Structural Ecology @ MIT

Understanding the dynamics of ecological communities under changing conditions

Our research program

Ecological communities are formed by the collection of co-occurring and interacting populations (be they plants, mammals, insects, bacteria, viruses, etc.) in a given place (be it a human host or natural habitat) and time (be it a short or large time scale). The composition of these communities is responsible for key ecosystem services, such as soil formation, water purification, CO2 sequestration, and human health, among others. Importantly, one of the biggest problems that our planet is currently facing is an accelerated rate of ecosystem change. Hence, regulating the composition of ecological communities has tremendous potential for bio-conservation, bio-technologies, and bio-medicine.

However, the dynamics of ecological communities are context-dependent (biotic and abiotic conditions), we do not know the exact equations governing their dynamics, and currently we do not have the capacity to infer all the exact conditions changing over time. This implies that we need to develop model systems (theoretical and experimental) to establish system-level and causative knowledge that can be used to understand the changing behavior of complex natural communities.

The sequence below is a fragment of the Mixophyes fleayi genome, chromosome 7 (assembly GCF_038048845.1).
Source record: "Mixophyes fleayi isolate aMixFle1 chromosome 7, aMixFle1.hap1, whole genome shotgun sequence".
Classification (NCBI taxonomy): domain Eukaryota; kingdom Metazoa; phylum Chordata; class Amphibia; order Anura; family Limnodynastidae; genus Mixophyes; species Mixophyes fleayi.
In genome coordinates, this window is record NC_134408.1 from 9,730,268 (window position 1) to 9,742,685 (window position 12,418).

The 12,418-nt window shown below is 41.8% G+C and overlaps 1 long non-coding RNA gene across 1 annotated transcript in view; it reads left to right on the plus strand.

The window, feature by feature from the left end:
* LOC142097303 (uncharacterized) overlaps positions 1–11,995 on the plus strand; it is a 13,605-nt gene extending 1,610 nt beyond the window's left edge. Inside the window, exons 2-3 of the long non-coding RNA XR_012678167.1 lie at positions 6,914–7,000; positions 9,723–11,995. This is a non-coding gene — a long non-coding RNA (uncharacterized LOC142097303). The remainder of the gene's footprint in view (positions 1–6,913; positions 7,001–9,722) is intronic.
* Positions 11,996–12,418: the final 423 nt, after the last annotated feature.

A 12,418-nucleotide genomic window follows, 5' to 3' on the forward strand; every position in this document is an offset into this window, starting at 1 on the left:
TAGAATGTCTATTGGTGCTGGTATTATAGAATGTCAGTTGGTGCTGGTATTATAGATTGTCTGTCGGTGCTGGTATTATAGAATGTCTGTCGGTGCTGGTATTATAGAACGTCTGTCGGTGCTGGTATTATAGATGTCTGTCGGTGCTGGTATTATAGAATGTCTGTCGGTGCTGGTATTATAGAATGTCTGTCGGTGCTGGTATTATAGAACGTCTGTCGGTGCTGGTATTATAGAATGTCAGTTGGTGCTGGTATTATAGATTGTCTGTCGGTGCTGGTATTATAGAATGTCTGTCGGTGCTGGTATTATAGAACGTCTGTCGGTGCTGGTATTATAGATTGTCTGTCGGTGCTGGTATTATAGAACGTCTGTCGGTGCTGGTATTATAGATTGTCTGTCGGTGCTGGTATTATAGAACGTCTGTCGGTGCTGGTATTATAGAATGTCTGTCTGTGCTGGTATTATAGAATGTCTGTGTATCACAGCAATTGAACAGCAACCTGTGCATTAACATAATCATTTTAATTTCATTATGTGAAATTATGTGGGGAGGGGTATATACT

The Structural Ecology Group works towards developing generalizable and tractable formalisms (parametric and nonparametric) in order to explain and predict changes in the composition of experimental and natural communities. These formalisms are based on the notion of structural stability (the set of conditions compatible with a given behavior) in order to derive a system-level and probabilistic understanding of ecological dynamics under changing environmental conditions. That is, the larger the set of conditions compatible with a given behavior, the higher the probability of observing such behavior. Our work provides the theoretical platforms to derive such probabilities as generalizable and tractable models systems, while integrating them and validating them with experimental and natural communities.